When diode D1 is nonconductive, during the interval tb of FIG. 5, constant current source CS advantageously establishes an adjustable DC bias voltage level Vb at intermediate wiper arm terminal 41, as illustrated by the dotted-line waveform of FIG. 5c. Voltage Vb equals the constant voltage level V0 that is established for voltage V3 by constant current source CS, summed with the vertical sawtooth voltage developed at the wiper arm of trapeze adjusting potentiometer Rt. Illustratively, voltage level V0 is shown in FIG. 5c at a level established by the wiper arm of potentiometer R2 when the wiper arm is in a centered position.
When diode D1 is nonconductive, voltage V1 is divided by a voltage divider (R1, Ra, Rb, Rg) coupled between terminal 35 and the noninverting input terminal of amplifier U2 for developing voltage V2 at terminal 37, which terminal is an intermediate point of the voltage divider. As illustrated in FIGS. 5b and 5f, voltages V1 and V2 exhibit substantially the same waveshape during the interval tb.
During the second half of vertical trace, after the center of trace instant t5, voltages V1 and V2 decrease in amplitude. Near time t6, voltage V1 has decreased to a threshold voltage level V'al and voltage V2 has decreased to a threshold voltage level Va1. The decreased voltage V2 at terminal 37 near time t6 or time t1, enables diode D1 of nonlinear waveshaping circuit 50 to begin conducting, thereby coupling together terminals 37 and 41.
Diode D1 continues to conduct throughout the interval ta of FIG. 5. During this interval, voltages V1 and V2 are below the threshold levels V'a2 and Va2, respectively. At the end of the interval ta, near time t9 or time t4, voltages V1 and V2 have increased sufficiently to reestablish at terminal 41 the bias voltage level Vb of FIG. 5c that forces diode D1 to become nonconductive.
During the interval ta, when diode D1 is conductive, a portion of constant current iO of FIG. 5d, that flows in the upper resistance portion R2a of potentiometer R2, is shunted away from resistance R2b via the wiper arm of potentiometer R2 and diode D1. The shunt current ic in diode D1 is illustrated in FIG. 5e during the interval t1 -t4 or t6 -t9. Current ic substracts from constant current i0 when diode D1 is conductive to reduce the amplitude of current i3 in resistance R2b by the amount of current shunted. As illustrated in FIG. 5c, current i3, during the interval ta, has the same waveshape as current ic of FIG. 5e, but inverted in phase.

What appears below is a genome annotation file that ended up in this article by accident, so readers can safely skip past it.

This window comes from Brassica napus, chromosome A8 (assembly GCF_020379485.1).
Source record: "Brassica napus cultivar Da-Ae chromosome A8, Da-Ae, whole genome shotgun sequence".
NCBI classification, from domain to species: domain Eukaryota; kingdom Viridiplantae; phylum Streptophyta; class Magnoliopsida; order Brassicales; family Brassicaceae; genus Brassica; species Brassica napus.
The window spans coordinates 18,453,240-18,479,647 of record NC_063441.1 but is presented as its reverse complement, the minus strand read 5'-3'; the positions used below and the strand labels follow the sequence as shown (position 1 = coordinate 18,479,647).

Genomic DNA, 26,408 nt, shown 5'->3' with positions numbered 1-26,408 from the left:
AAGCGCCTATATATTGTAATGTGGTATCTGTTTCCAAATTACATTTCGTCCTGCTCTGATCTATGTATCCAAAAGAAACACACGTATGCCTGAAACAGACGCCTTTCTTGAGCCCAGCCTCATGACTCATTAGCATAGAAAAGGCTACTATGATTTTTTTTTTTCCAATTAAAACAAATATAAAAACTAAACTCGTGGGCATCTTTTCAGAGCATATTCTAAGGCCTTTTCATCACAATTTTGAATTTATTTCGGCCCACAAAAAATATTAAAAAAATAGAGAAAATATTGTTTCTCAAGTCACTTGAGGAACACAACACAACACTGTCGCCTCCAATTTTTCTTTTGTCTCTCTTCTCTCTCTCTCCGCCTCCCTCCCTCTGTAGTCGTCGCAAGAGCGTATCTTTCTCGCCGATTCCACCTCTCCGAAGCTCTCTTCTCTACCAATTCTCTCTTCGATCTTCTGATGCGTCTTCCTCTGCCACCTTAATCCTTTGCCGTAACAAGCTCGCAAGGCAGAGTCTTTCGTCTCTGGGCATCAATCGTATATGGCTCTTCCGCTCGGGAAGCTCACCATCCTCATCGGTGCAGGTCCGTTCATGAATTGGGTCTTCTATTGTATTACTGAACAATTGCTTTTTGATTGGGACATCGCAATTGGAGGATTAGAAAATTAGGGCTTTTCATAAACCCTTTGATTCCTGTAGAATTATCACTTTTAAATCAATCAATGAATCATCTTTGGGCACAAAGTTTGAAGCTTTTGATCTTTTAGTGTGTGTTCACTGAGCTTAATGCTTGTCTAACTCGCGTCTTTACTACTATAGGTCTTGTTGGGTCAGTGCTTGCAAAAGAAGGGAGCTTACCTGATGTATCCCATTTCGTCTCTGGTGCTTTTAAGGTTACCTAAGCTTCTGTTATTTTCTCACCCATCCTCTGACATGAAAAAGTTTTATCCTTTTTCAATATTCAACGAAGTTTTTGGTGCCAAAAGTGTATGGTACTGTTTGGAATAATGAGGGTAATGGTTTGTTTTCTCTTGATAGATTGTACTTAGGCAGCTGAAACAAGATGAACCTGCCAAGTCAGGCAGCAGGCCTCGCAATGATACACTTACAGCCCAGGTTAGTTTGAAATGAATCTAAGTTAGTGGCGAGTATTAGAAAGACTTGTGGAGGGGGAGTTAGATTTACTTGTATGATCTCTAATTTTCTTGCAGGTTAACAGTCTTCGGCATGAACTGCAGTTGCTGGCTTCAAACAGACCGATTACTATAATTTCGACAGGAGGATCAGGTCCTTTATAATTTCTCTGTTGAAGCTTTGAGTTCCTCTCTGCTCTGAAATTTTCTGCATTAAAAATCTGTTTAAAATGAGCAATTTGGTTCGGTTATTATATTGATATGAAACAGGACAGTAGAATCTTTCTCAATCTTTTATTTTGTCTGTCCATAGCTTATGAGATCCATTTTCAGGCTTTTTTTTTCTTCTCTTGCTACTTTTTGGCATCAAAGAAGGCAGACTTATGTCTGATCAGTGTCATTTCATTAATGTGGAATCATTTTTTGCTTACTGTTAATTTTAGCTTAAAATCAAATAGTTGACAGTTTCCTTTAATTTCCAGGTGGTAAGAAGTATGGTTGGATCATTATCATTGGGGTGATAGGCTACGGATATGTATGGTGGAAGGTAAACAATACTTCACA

The waveshape of current ic is determined in accordance with the waveshape of the parabolic component of voltage V1 that is applied to the voltage divider (R1, R2b) formed whendiode D1 is conductive. The amplitude of current ic is related to the difference in value between the bias voltage level Vb and the parabolic voltage V1.
Correction current ic, flowing into terminal 37, modifies the waveshape of voltage V2 during the interval ta to correct the residual side pincushion error that would otherwise exist in raster display R of FIG. 1. Correction current ic flows mainly in resistor R1 to provide an additional voltage drop between terminals 37 and 35 that produces a flatter slope to the sides of parabola voltage V2 during the conduction interval ta of diode D1.
The solid-line waveform of FIG. 5f during the interval ta illustrates voltage V2 with diode D1 conducting. The dashed-line waveform illustrates the waveshape that voltage V2 would have assumed had diode D1 remained nonconductive during the interval ta. Comparing the solid-line waveform with the dashed-line waveform in FIG. 5f, one notes that the presence of nonlinear network 50 waveshapes parabola voltage V2 during the intervals t3 -t4 and t6 -t7, when the top and bottom of the raster are being scanned.